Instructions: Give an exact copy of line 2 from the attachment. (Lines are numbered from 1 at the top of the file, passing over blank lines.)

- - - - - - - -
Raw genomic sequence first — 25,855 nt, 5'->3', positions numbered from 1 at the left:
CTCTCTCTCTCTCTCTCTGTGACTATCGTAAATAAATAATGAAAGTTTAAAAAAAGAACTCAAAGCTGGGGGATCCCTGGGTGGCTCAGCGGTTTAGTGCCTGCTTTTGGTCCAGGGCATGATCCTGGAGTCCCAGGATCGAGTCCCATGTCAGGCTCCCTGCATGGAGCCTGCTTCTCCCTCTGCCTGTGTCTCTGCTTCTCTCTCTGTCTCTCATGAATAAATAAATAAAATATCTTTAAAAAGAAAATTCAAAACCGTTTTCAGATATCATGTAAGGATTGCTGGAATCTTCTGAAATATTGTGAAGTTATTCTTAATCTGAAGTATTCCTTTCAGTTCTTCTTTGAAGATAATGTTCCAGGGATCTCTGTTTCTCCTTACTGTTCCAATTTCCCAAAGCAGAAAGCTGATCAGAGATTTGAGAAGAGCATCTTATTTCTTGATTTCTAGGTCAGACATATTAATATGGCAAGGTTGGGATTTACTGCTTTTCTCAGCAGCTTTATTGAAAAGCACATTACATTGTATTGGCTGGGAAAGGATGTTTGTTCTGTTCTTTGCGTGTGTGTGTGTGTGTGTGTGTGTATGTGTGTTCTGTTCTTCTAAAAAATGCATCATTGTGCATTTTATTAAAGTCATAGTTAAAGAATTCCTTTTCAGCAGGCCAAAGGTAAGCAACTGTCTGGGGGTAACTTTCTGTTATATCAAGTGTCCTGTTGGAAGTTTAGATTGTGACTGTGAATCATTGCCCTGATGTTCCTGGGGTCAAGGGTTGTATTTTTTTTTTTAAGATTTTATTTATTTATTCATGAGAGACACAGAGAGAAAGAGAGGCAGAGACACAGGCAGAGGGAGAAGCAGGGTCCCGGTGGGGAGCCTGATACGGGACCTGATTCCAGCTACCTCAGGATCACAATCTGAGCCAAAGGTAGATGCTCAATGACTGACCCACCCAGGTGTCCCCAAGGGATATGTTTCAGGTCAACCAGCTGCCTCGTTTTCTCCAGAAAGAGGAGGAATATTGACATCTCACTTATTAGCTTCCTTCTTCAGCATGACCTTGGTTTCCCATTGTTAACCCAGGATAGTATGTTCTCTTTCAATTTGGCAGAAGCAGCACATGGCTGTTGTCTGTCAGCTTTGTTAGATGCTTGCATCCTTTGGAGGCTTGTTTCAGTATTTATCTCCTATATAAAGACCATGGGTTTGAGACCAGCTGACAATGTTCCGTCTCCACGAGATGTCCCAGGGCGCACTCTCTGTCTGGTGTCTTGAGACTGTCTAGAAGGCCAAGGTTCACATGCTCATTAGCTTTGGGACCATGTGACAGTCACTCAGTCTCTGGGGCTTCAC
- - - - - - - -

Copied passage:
CTCTCTCTCTCTCTCTCTGTGACTATCGTAAATAAATAATGAAAGTTTAAAAAAAGAACTCAAAGCTGGGGGATCCCTGGGTGGCTCAGCGGTTTAGTGCCTGCTTTTGGTCCAGGGCATGATCCTGGAGTCCCAGGATCGAGTCCCATGTCAGGCTCCCTGCATGGAGCCTGCTTCTCCCTCTGCCTGTGTCTCTGCTTCTCTCTCTGTCTCTCATGAATAAATAAATAAAATATCTTTAAAAAGAAAATTCAAAACCGTTTTCAGATATCATGTAAGGATTGCTGGAATCTTCTGAAATATTGTGAAGTTATTCTTAATCTGAAGTATTCCTTTCAGTTCTTCTTTGAAGATAATGTTCCAGGGATCTCTGTTTCTCCTTACTGTTCCAATTTCCCAAAGCAGAAAGCTGATCAGAGATTTGAGAAGAGCATCTTATTTCTTGATTTCTAGGTCAGACATATTAATATGGCAAGGTTGGGATTTACTGCTTTTCTCAGCAGCTTTATTGAAAAGCACATTACATTGTATTGGCTGGGAAAGGATGTTTGTTCTGTTCTTTGCGTGTGTGTGTGTGTGTGTGTGTGTATGTGTGTTCTGTTCTTCTAAAAAATGCATCATTGTGCATTTTATTAAAGTCATAGTTAAAGAATTCCTTTTCAGCAGGCCAAAGGTAAGCAACTGTCTGGGGGTAACTTTCTGTTATATCAAGTGTCCTGTTGGAAGTTTAGATTGTGACTGTGAATCATTGCCCTGATGTTCCTGGGGTCAAGGGTTGTATTTTTTTTTTTAAGATTTTATTTATTTATTCATGAGAGACACAGAGAGAAAGAGAGGCAGAGACACAGGCAGAGGGAGAAGCAGGGTCCCGGTGGGGAGCCTGATACGGGACCTGATTCCAGCTACCTCAGGATCACAATCTGAGCCAAAGGTAGATGCTCAATGACTGACCCACCCAGGTGTCCCCAAGGGATATGTTTCAGGTCAACCAGCTGCCTCGTTTTCTCCAGAAAGAGGAGGAATATTGACATCTCACTTATTAGCTTCCTTCTTCAGCATGACCTTGGTTTCCCATTGTTAACCCAGGATAGTATGTTCTCTTTCAATTTGGCAGAAGCAGCACATGGCTGTTGTCTGTCAGCTTTGTTAGATGCTTGCATCCTTTGGAGGCTTGTTTCAGTATTTATCTCCTATATAAAGACCATGGGTTTGAGACCAGCTGACAATGTTCCGTCTCCACGAGATGTCCCAGGGCGCACTCTCTGTCTGGTGTCTTGAGACTGTCTAGAAGGCCAAGGTTCACATGCTCATTAGCTTTGGGACCATGTGACAGTCACTCAGTCTCTGGGGCTTCAC